CRITICAL CONSIDERATION 13
from the standpoint of the world, a veritable renunciation of life itself, almost a martyrdom.
But the love of man for man is a far more tender thing, and so simple that it is universal. To love in this way-is not the privilege of any especially prepared intellectual class, but lies within the reach of all men.
To give an idea of this second form of preparation, that of the spirit, let us try to enter into the minds and hearts of those first followers of Christ Jesus as they heard Him speak of a Kingdom not of this world, greater far than any earthly kingdom, no matter how royally conceived. In their simplicity they asked of Him, " Master, tell us who shall be greatest in the Kingdom of Heaven ? " To which Christ, caressing the head of a little child who, with reverent, wondering eyes, looked into His face, replied, " Whosoever shall become as one of these little ones, he shall be greatest in the Kingdom of Heaven." Eow let us picture among those to whom these words were spoken, an ardent, worshipping soul, who takes them into his heart. With a mixture of respect and love, of sacred curiosity and of a desire to achieve this spiritual greatness, he sets himself to observe every manifestation of this little child. Even such an observer placed in a classroom filled with little children will not be the-new educator whom we wish to form. But let us seek to implant in the soul the self-sacrificing spirit of the scientist with the reverent love of the disciple of Christ, and we shall have prepared the spirit of the teacher. From the child itself he will learn how to perfect himself as an educator.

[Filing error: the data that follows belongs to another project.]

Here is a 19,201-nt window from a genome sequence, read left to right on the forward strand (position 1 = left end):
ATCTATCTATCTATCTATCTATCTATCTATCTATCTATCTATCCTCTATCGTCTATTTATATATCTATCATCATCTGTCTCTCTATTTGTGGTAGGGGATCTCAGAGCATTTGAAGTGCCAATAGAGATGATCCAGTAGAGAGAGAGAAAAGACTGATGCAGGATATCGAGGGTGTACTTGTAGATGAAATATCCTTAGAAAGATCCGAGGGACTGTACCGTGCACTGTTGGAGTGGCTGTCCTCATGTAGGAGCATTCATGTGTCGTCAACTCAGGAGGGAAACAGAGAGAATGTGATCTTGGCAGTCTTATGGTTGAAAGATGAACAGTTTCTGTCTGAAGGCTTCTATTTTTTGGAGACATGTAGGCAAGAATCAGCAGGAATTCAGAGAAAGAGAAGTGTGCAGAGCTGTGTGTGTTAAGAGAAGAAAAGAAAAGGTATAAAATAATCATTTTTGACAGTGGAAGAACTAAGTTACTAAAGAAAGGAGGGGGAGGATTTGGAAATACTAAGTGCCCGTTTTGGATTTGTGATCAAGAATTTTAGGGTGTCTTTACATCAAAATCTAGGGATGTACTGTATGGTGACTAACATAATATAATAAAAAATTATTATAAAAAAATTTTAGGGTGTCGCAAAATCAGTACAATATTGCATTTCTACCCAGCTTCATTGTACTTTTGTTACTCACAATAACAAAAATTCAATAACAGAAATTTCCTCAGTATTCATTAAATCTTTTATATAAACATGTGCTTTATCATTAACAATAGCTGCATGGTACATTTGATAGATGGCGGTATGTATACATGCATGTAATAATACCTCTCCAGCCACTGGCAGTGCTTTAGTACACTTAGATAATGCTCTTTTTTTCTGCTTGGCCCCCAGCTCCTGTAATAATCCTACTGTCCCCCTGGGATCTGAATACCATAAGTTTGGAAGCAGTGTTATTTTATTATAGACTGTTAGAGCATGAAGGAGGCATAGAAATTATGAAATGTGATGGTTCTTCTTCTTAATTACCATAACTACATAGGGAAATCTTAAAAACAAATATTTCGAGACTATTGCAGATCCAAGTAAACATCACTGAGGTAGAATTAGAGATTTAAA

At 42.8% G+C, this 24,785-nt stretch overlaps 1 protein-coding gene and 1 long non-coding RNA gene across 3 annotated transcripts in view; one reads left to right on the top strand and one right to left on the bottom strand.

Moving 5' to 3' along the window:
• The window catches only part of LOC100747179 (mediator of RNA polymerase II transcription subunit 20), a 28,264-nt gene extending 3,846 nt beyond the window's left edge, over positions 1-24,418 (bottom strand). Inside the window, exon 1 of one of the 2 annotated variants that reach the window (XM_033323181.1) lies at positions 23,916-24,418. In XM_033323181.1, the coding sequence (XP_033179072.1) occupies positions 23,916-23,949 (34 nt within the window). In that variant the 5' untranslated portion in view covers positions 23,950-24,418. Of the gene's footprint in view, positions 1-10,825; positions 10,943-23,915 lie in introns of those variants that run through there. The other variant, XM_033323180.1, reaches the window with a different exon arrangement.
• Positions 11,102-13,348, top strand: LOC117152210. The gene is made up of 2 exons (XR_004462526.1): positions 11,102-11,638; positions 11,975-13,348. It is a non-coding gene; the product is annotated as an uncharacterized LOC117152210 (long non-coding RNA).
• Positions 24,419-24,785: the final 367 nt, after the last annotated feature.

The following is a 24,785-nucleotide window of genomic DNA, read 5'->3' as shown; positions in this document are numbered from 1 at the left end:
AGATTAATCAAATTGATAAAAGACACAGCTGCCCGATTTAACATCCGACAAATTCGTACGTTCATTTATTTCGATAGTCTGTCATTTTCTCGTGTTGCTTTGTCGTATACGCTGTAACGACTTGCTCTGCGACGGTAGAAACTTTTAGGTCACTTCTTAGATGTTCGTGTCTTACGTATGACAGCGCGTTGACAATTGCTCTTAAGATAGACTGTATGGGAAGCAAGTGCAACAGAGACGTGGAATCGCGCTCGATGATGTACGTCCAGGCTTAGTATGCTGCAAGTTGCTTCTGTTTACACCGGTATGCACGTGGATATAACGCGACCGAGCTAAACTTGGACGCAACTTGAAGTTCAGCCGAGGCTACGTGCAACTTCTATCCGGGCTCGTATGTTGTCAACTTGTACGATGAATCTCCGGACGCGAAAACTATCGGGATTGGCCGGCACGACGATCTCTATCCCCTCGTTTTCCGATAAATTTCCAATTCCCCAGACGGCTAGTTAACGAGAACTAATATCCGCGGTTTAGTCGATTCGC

Let us consider the attitude of the teacher in the light of another example. Picture to yourself one of our bota-